None of this is new for California. It was amid the climate inaction of President George W. Bush’s administration that the state passed AB 32, one of the world’s most aggressive climate change laws at the time. Decades before that, California imposed vehicle emissions standards before the federal government had any. In recent years, many other states have begun to compete with California in the race to reduce emissions.

“We have more rivals, if you will, with other states stepping up to act in this area,” said Mary Nichols, the state’s top climate change regulator.

Now the success of the renegade effort to bring the U.S. in compliance with the Paris accord will probably hinge on how much further California can push the nation. Even there, the Trump White House is angling to insert itself.

It is threatening to block California from implementing aggressive new fuel mileage standards. If the White House successfully follows through, that could jeopardize the ability of states and cities to meet the Paris climate action commitments, according to Michael Wara, a professor of energy law at Stanford University. Vehicles account for more than a third of greenhouse gas emissions, and California has unique authority under the law to set mileage standards lower than the federal government’s. Under the Clean Air Act, other states can adopt those standards, and several have.

The other massive source of greenhouse gases is power plants, and in that sector the U.S. continues to cut emissions significantly without the federal government.
Wara said natural gas prices had dropped so low that most states would probably meet the targets the Obama administration set for them through the Clean Power Plan — the signature federal climate action Trump has ordered dismantled.

Prices for solar and wind power are also plunging, leading to their proliferation even in states that are not aggressively mandating their use.
Experts caution that without the backstop of a federal commitment to Paris, the momentum could slow and the goal of defiantly meeting initial pledges in the accord could drift out of reach. An increase in natural gas prices or the price of solar panels, or a further drop in the cost of gasoline at the pump, could throw things off.

“I have no doubt we can achieve a lot,” said Jody Freeman, who advised former President Obama on climate change. “But it is challenging to match what would have been possible staying in Paris.”

Many politicians are trying. Among them is Bill Peduto, the mayor of Pittsburgh — a city that Trump has said repeatedly he is putting ahead of Paris in his rebuke of the accord.

On the eve of Trump’s planned “Pittsburgh Not Paris March” on Saturday, Peduto announced a pledge to move his city to 100% renewable energy by 2035.
Trump’s “misguided decision to withdraw from the Paris climate [agreement] does not reflect the values of our city,” said Peduto, a Democrat.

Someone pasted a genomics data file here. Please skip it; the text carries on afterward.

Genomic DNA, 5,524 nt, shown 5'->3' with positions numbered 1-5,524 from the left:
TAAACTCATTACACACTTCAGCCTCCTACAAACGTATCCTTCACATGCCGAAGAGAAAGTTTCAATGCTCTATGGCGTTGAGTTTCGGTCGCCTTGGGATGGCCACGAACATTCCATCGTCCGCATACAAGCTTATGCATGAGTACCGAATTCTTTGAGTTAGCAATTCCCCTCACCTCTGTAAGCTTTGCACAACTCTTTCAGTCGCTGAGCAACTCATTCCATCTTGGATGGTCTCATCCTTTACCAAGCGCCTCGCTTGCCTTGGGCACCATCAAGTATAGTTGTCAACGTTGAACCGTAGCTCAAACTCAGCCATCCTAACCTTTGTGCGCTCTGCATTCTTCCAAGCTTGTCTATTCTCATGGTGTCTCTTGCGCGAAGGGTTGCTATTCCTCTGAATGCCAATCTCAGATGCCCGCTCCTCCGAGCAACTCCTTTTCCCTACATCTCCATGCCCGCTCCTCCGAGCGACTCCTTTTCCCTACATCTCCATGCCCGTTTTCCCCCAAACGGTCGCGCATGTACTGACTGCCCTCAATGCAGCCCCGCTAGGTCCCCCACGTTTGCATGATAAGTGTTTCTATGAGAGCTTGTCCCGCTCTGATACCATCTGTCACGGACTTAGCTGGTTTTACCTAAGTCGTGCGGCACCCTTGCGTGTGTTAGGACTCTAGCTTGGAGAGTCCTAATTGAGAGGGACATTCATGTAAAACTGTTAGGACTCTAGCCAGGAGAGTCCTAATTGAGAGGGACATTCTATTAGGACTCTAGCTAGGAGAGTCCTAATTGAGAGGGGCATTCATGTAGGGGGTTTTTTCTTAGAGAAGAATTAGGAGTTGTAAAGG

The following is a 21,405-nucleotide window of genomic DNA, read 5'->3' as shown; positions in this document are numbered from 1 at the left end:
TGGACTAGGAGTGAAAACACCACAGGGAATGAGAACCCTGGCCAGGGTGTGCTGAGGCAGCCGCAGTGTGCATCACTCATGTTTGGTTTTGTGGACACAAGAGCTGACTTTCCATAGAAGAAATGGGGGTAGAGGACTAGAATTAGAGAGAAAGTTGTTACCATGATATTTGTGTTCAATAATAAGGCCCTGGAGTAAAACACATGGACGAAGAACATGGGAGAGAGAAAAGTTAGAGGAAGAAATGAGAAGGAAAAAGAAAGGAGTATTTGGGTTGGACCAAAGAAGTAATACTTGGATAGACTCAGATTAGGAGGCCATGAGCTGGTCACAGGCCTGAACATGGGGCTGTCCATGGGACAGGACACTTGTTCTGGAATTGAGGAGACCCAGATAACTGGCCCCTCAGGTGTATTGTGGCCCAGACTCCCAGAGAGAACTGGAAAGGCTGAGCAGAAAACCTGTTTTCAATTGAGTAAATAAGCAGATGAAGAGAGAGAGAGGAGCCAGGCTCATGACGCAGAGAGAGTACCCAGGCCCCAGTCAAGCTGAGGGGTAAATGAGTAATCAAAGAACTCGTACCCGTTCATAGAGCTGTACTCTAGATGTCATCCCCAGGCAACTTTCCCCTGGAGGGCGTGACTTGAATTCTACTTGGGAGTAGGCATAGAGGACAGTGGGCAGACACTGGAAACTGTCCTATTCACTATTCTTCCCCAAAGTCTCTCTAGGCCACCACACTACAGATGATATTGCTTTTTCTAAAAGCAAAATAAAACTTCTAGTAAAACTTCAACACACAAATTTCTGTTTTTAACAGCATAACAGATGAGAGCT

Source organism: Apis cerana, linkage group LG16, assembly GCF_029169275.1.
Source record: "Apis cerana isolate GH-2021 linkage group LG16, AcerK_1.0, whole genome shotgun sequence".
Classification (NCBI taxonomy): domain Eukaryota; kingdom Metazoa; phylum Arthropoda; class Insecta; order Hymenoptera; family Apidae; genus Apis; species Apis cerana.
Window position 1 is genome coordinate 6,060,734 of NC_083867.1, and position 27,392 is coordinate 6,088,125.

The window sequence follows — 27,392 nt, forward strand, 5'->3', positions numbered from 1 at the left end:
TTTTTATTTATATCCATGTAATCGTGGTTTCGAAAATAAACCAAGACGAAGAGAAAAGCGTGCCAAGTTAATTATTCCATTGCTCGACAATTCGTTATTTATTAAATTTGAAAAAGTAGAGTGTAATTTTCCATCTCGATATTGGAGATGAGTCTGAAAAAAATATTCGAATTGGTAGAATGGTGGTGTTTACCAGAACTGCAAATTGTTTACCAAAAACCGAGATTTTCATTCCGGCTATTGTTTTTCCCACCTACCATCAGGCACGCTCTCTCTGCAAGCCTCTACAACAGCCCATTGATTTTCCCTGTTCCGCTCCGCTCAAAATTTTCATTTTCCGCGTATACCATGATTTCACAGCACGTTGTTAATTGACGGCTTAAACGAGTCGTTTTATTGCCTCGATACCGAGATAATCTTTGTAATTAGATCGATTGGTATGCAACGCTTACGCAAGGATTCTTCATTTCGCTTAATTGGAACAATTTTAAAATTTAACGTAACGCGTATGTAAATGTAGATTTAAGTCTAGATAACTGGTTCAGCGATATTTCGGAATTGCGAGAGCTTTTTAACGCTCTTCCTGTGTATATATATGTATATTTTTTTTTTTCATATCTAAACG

Similar sentiments echoed across the nation.

“The City of Atlanta will intensify our efforts to reduce CO2 emissions, work to cool the planet by two degrees, ramp up clean energy solutions and seek every opportunity to assert our leadership on this urgent issue,” Atlanta Mayor Kasim Reed said in a statement.

Even in areas elsewhere in the Deep South where Trump’s move was welcomed by Republican lawmakers, state policies that will spur significant emissions reductions are in place.

“Even the red state governments understand that the economic circumstances have changed and clean energy is at least as cheap as dirty energy,” said Kurt Ebersbach, senior attorney with the Southern Environmental Law Center, a nonprofit legal advocacy organization.

Democratic Gov. Andrew Cuomo expressed resolve to persevere with the Paris commitments by ordering, in Trump’s hometown of New York, One World Trade Center and the Kosciuszko Bridge between Brooklyn and Queens to be illuminated in green.

New York Mayor Bill de Blasio, also a Democrat, was visiting a Brooklyn neighborhood devastated by Superstorm Sandy when Trump announced the U.S. withdrawal from the climate pact on Thursday.

“All that occurred in that superstorm was because of climate change,” De Blasio said during the opening of a new ferry service in the low-lying Red Hook neighborhood. “We’ve already borne the brunt here in New York City. It’s only going to get worse if something is not done quickly to reverse the course the Earth is on.”

By Evan Halper
evan.halper@latimes.com

Times staff writers Barbara Demick in New York and Liam Dillon in Sacramento and special correspondent Jenny Jarvie in Atlanta contributed to this report.

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If We Step Up the Drug War, You’ll Be a Victim

What word best describes the War on Drugs? Inane? Lunacy? Indecent? Harmful? Thuggery?

The right answer is All of the Above. Politicians have ruined lives and wasted money in a futile campaign to stop people from recreational drug use.

It may be true that people who use drugs are being stupid. Or even immoral. But the key thing to understand is that it’s a victimless crime.